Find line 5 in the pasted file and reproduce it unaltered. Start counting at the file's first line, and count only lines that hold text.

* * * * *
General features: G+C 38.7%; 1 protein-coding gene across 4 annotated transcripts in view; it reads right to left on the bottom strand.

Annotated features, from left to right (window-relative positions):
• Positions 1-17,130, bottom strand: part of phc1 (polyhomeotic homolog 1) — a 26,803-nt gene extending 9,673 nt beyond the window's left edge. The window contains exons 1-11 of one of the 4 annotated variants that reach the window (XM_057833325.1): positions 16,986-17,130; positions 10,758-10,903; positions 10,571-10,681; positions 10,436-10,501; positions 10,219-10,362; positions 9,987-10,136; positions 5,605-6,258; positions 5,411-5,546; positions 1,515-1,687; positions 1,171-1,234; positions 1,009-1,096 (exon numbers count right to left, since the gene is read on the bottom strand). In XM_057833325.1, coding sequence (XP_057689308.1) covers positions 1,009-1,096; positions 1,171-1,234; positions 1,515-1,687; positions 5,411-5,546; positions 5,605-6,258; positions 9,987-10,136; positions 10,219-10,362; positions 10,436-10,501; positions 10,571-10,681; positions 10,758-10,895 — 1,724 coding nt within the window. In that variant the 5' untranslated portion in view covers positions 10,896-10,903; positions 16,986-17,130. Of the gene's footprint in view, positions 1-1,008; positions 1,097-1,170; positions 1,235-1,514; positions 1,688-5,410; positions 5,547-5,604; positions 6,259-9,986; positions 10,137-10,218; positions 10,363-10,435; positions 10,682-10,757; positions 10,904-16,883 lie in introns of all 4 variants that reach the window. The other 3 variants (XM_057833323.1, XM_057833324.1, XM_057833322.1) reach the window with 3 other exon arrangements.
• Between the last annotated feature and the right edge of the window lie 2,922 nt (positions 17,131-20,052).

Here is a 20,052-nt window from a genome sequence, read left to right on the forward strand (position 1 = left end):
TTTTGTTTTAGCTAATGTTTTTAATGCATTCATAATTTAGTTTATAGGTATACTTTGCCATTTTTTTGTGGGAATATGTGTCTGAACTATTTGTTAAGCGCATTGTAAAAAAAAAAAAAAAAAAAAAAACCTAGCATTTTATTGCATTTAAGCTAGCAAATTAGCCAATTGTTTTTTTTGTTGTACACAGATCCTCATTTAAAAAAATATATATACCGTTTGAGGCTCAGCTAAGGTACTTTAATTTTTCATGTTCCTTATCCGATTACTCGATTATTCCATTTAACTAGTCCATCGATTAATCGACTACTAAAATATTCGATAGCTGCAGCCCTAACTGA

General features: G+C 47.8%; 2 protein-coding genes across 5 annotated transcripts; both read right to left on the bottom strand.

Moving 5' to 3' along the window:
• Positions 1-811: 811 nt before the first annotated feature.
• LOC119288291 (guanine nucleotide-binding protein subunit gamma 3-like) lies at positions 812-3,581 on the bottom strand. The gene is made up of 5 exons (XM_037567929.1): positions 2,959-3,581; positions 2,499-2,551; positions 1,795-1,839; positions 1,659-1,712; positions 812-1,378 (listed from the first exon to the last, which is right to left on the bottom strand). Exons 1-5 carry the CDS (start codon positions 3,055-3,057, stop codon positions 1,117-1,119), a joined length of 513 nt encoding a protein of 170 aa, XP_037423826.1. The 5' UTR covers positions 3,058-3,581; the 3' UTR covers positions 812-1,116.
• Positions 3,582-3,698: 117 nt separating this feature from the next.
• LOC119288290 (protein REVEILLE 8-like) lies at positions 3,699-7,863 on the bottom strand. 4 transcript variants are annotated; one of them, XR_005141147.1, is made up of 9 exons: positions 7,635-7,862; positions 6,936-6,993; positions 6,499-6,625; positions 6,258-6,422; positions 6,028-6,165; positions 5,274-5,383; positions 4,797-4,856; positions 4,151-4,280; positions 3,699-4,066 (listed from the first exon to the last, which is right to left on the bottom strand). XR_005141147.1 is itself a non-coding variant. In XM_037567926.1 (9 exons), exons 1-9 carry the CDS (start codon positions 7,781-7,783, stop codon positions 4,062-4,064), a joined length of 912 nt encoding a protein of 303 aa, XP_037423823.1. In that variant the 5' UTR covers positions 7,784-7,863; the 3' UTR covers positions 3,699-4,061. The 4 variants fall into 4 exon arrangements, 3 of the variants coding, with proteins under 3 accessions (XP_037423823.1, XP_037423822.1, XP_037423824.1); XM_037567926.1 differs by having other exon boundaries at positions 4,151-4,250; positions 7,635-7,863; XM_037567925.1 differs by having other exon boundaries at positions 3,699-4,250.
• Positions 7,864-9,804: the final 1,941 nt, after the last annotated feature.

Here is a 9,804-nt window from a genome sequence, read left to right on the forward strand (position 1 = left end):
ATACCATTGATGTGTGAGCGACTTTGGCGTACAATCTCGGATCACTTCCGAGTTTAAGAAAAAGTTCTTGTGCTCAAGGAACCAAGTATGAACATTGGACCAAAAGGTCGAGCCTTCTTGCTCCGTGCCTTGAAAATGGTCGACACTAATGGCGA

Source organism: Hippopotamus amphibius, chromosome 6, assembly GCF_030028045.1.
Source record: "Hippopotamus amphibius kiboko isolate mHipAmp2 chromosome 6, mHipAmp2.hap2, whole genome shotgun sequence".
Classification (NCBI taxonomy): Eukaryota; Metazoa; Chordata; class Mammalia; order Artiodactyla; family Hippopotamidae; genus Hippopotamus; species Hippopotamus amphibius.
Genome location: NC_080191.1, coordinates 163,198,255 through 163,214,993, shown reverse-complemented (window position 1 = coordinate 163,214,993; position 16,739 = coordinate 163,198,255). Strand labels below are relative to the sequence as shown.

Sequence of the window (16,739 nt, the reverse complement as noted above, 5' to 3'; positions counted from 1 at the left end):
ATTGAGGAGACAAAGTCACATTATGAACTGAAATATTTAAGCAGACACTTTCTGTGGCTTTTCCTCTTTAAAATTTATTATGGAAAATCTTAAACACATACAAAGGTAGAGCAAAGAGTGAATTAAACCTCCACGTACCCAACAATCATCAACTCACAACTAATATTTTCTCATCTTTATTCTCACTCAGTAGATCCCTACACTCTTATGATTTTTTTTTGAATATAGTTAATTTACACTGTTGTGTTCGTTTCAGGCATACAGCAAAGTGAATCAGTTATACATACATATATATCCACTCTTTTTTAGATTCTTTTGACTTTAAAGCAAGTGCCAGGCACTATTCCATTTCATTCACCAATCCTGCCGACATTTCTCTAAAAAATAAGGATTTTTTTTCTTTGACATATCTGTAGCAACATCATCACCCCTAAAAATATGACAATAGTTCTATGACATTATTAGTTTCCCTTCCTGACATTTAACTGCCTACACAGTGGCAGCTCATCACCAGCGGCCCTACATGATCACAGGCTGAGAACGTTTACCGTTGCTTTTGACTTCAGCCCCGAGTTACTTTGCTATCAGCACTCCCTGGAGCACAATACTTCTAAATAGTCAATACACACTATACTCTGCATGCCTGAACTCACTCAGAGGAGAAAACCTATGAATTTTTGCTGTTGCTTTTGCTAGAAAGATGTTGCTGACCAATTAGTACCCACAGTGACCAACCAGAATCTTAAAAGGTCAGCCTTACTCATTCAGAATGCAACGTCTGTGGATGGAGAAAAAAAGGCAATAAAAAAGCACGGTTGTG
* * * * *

Here is a 20,052-nt window from a genome sequence, read left to right on the forward strand (position 1 = left end):